You're funny. Just because it activates has no say whether or not this is a legal copy according to the oppinion of MS.

not funny really 

Go ahead and pay MS full price if you like.

I'll stick to my 25 dollar price and will have all that you have and a bit fatter wallet🙂

Edited by 69th_Panp

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Just an update for those of you accompanying me on my odyssey of discovering deficiencies in computer hardware:

I've done a bit of testing with various methods.

The most systematic was running the Remagen benchmark track posted in the thread in the VR forum. I ran it on my normal settings, minus Vsync and the fps target. Average FPS for that test was 85 fps or so, maxing out at 158, seldom going below 60. the GPU was maxed out for quite a bit of the track, its clear that it was the primary limiter of FPS in that track. However, the CPU got up to full usage more than a few times. It used a pretty consistent 6 GB of RAM.

Testing on Combat Box, with Vsync on and frame target set to 60 fps, things were little different. The GPU was rarely above 50% and maxed out at 75% - its clear that my settings (balanced, high clouds, medium or normal everything else, 70 km view distance) have head room in the raw GPU processing power department. However, GPU memory usage was at nearly 100% for almost half the time. I'm not sure what this implies - I think it means that the GPU memory usage overflows into the RAM? I wonder if this is the cause of my stutters at times. Anyway, its clear that in some way the 1060 is hamstrung by its 3GB memory...with 6GB I would probably have both processing and memory headroom in the GPU.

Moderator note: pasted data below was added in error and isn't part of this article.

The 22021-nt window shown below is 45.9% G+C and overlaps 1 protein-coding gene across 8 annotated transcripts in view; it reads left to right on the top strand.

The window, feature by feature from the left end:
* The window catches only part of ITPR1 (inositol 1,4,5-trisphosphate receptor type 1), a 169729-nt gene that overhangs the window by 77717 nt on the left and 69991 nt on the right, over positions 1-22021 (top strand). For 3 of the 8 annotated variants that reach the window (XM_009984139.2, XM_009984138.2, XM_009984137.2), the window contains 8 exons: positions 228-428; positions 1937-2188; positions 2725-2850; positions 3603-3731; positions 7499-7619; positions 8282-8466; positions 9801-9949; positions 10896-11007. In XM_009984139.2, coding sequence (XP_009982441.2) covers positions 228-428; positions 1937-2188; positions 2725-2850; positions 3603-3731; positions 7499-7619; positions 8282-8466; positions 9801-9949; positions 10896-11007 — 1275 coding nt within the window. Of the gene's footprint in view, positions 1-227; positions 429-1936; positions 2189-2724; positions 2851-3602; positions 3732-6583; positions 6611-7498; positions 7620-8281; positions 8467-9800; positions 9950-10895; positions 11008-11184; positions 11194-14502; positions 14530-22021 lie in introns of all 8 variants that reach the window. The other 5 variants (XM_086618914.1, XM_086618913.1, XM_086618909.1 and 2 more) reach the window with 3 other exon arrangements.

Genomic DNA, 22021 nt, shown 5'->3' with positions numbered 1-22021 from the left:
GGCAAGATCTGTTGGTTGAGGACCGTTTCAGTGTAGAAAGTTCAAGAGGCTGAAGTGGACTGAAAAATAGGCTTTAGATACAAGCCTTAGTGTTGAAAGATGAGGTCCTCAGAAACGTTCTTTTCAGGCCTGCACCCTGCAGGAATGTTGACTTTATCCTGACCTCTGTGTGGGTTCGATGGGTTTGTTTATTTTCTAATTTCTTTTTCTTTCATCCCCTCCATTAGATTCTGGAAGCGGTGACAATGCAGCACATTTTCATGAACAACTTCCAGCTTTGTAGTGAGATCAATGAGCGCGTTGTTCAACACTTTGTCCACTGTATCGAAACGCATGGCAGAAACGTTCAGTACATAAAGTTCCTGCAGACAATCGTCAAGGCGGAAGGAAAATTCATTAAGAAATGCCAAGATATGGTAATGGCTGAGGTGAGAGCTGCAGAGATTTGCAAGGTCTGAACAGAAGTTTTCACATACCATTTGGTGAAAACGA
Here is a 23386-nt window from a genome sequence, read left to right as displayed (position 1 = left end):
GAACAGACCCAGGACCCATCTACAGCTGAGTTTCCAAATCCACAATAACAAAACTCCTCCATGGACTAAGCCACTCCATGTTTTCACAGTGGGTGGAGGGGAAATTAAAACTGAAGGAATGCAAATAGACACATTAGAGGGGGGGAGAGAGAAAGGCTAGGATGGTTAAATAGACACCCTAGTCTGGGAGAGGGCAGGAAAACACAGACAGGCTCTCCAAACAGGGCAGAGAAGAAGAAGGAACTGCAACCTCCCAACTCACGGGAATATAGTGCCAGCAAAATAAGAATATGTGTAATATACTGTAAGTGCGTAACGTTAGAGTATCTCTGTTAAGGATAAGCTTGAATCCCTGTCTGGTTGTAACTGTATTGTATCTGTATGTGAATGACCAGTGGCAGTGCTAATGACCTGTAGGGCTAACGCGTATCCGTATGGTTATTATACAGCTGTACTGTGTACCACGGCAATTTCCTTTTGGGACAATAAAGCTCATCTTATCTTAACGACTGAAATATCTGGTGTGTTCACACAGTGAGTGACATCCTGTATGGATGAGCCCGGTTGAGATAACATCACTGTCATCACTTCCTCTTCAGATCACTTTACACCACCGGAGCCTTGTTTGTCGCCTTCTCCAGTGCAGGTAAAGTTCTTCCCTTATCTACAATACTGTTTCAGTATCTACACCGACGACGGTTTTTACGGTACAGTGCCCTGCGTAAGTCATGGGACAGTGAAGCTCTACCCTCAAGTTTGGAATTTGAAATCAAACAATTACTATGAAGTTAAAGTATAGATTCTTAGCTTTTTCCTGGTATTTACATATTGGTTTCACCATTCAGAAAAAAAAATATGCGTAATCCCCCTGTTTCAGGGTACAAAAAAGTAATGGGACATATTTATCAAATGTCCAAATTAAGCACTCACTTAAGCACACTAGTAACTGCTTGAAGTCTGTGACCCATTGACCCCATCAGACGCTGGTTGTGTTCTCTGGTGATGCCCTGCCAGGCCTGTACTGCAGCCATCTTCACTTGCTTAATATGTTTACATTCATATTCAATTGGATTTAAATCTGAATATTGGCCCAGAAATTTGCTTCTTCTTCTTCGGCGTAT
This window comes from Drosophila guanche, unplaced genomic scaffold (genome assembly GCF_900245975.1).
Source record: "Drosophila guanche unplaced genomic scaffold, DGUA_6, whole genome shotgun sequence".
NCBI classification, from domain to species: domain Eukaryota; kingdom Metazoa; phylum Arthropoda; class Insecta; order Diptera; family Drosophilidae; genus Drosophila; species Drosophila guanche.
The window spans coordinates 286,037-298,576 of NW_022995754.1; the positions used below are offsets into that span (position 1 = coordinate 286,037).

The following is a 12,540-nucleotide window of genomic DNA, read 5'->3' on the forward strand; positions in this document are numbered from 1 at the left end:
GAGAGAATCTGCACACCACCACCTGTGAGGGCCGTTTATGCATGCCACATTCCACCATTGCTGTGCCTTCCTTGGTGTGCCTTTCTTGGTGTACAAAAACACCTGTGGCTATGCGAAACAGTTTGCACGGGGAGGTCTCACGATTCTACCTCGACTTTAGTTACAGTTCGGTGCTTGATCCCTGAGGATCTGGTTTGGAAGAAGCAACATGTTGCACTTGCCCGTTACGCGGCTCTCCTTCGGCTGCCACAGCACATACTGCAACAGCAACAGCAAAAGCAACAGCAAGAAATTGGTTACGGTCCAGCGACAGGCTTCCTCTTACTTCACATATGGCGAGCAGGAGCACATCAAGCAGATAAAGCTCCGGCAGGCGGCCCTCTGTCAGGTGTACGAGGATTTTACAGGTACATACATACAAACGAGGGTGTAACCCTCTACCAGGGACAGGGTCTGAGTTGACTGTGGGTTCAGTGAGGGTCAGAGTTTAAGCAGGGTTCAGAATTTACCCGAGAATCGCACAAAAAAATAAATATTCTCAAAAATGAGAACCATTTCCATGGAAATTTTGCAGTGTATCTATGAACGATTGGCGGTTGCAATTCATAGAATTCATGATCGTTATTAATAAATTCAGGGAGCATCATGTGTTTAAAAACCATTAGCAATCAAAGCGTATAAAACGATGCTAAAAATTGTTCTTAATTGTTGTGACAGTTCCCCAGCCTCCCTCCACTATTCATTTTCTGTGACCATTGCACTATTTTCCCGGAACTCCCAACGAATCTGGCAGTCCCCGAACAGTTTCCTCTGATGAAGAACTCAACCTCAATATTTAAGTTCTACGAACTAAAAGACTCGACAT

The CPU, on the other hand, maxed out at 88% overall and two of the cores reached 95%. I think this speaks to live play being more CPU intensive, and mission logic, flight modeling, and AI in a complex MP mission can put a big load on the processor at times (the chart was much spikier, with a lot of ups and downs, for the CPU vs. the GPU).  

The RAM was always very close to full usage. At its lowest point it was just under 6 GB. For most of the time I was playing it was at 7.5 GB or more. Realistically, some of the RAM is held back so that probably represents use of all the RAM in my system...which means the hard drive was being utilized for some memory stuff.

So, TL;DR - conclusions I can draw here:

1. CPU and GPU were not maxed out most of the time in what is normal play for me.
2. GPU has headroom even during intense usage of about 25% - the CPU really does not.
3. the GTX 1060 3GB GPU memory is too small compared to its processing power - it runs out of memory well before it runs out of processing capacity. 
4. Memory is almost certainly a bottleneck and may be the cause of the stuttering and problems I have.
5. Il-2 Sturmovik really needs to put 8GB as its minimum system requirements, I was never below 5 GB even when nothing was happening, at pretty modest settings.


This all confirms that the memory/motherboard/CPU is the likely bottleneck for normal play. What I really want to know now is what the consequences are of maxing out graphics card memory...more research is needed.